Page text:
No team contribution means no place for Bent

In recent press conferences, the manager has been repeatedly questioned as to why Bent isn’t featuring for the team, as though dropping a player is somehow a crime no manager should even engage in. The reality is that Lambert picks players on form, much like any manager who wants a long term relationship with his whole squad would do. Yet it seems this is insufficient for many of the journalists in this country, as though Bent should enjoy a similar status to the ones that Harry Redknapp has been raised to – that of being beyond criticism.

This is utterly crazy. There is no player bigger than the team. Whilst Cristiano Ronaldo regularly had his ego fed by Sir Alex Ferguson, even he was not indispensible, and Ronaldo is ten times the player that Bent is. Again, Ronaldo was playing for a team packed with far more quality than Bent has ever had around him at Villa, but our current number nine has never dug in for the team, preferring to be the man at the end of the move each time, rather than wasting his effort in the middle.

Statistically, Bent has 102 Premier League goals but only 13 assists. Compare his strike rate to a player with a similar haul, Didier Drogba, and whilst the Ivorian has two less goals than Bent, he has a full 41 more assists in the Premier League. Jermaine Defoe, often framed in the same mould as a “poacher” like Bent, has over twice the number of assists as Villa’s number nine as well as seventeen more goals despite being less than two years older.

Some may say it is unfair to compare Bent to a player such as Drogba, but why is it? Bent is not a young player with a high price tag like Andy Carroll, but rather a player who is almost as old as Robin van Persie, who has 31 more assists than Bent and two more goals to his name.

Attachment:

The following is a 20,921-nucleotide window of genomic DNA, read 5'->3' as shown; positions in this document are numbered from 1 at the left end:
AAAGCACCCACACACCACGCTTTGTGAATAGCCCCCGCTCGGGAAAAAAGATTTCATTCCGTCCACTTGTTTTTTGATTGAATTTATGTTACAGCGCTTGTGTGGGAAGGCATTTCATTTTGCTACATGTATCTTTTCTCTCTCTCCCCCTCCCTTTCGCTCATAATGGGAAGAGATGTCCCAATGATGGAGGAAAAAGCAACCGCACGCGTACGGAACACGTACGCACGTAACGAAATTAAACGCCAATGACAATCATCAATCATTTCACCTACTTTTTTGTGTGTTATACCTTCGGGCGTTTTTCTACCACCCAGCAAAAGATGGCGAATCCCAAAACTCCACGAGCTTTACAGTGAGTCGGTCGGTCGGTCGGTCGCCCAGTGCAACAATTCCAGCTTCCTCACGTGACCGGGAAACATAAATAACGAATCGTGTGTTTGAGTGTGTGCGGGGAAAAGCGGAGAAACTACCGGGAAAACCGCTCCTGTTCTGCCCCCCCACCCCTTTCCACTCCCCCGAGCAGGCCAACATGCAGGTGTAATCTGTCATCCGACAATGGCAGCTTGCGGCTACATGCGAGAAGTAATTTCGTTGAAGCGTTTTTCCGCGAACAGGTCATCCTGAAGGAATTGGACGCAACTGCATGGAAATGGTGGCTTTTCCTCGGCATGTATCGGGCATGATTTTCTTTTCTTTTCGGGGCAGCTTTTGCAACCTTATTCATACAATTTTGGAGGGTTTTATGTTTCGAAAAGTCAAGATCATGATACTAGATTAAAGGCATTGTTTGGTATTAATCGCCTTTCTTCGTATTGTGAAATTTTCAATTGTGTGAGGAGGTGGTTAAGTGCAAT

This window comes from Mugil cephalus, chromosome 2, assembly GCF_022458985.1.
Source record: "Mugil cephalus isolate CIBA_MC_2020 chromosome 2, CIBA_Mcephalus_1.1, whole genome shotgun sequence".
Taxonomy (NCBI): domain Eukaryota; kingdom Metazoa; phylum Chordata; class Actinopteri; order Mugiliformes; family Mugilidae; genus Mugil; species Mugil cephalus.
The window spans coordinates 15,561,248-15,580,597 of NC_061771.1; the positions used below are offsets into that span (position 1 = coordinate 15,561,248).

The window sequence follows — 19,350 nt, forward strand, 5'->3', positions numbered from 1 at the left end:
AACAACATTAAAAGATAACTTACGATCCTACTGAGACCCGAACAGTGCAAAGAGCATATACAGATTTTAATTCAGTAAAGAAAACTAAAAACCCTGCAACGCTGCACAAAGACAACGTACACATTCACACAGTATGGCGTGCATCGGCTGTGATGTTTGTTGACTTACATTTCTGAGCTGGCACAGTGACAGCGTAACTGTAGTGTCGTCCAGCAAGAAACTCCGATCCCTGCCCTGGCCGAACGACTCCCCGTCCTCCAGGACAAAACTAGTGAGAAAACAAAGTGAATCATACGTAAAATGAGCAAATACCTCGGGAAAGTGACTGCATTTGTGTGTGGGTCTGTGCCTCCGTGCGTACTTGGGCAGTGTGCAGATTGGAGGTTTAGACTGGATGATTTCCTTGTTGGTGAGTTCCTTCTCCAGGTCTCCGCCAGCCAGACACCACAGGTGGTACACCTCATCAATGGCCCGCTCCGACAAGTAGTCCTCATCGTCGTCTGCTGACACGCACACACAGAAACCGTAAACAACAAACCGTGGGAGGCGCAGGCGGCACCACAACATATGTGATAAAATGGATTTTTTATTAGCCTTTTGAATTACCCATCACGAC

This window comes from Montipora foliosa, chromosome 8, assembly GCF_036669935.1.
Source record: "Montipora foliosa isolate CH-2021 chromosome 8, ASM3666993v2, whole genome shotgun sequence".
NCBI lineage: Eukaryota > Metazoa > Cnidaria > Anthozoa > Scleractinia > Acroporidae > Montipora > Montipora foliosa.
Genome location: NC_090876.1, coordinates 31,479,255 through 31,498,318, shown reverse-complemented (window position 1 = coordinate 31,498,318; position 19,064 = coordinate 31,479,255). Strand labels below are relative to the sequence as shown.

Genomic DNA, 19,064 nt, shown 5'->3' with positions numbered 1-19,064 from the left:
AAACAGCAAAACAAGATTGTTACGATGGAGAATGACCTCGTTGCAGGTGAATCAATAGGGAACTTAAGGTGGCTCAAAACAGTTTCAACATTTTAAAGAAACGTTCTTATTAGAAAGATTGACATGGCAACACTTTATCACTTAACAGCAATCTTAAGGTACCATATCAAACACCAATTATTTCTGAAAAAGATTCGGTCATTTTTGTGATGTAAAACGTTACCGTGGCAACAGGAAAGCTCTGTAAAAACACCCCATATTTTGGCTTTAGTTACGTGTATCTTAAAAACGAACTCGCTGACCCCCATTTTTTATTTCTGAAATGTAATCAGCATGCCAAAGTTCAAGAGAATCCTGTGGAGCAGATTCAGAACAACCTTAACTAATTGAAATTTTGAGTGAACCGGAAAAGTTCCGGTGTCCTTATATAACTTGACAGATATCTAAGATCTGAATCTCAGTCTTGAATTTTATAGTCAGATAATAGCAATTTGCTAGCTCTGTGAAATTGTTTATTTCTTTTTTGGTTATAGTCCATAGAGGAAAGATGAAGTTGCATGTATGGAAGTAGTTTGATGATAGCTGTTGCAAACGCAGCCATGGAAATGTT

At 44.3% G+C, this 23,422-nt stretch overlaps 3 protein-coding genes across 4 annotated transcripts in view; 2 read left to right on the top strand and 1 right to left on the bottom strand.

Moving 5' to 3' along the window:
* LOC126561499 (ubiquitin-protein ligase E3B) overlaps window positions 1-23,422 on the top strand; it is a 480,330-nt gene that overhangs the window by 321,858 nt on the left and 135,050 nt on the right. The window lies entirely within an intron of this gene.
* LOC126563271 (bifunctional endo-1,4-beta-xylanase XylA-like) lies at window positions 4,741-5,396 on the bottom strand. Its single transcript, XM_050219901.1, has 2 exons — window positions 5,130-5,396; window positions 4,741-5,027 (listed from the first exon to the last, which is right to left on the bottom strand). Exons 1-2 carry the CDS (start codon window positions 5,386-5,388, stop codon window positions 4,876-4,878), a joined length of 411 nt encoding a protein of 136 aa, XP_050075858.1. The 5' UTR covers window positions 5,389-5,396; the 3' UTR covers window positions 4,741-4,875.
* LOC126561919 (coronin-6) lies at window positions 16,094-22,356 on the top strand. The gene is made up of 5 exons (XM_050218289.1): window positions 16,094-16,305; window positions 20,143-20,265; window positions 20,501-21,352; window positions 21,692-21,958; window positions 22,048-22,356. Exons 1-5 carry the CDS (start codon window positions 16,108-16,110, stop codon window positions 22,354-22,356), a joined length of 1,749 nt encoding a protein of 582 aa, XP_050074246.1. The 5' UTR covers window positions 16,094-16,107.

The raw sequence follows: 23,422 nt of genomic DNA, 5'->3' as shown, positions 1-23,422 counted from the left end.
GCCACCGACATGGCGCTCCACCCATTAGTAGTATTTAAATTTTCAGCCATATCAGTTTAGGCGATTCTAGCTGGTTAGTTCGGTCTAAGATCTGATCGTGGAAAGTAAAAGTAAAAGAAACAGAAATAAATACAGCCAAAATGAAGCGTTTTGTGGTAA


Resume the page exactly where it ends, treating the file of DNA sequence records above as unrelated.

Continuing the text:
Had Bent been a player bought for the same amount of money as Javier Hernandez – a mere £6m – then he could be judged under different circumstances. If he had been a young player with a great future ahead of him at a high price – much as Sergio Aguero was and is – then he could be shaped into a more complete player.

As it stands, he is what he is – a goalscorer who is too far into his career to contemplate doing something different, especially when one considers he has been paid handsomely to play football. As it stands, why does he care about changing if what he has done works for him in terms of his career and life? Who is Paul Lambert to tell him he should change?

That is, of course, Bent’s right. He can stay as he is, but such an attitude is unlikely to wash with a Scottish manager known as much for his discipline as his humility. Bent may well be a good player, and may consider himself bigger and better than any of his rivals but, as Lambert continues his revolution at Villa Park, the room for an inflated ego in the dressing room is no longer there, especially when you consider that his current wage is reportedly more than the combined wages of Lambert signings Ron Vlaar, Karim El-Ahmadi, Christian Benteke, and Ashley Westwood.

Bent may score goals, but his value to Villa seems to be diminishing with each passing week. Can Villa afford to keep their number nine? As January approaches, the answer appears to be no.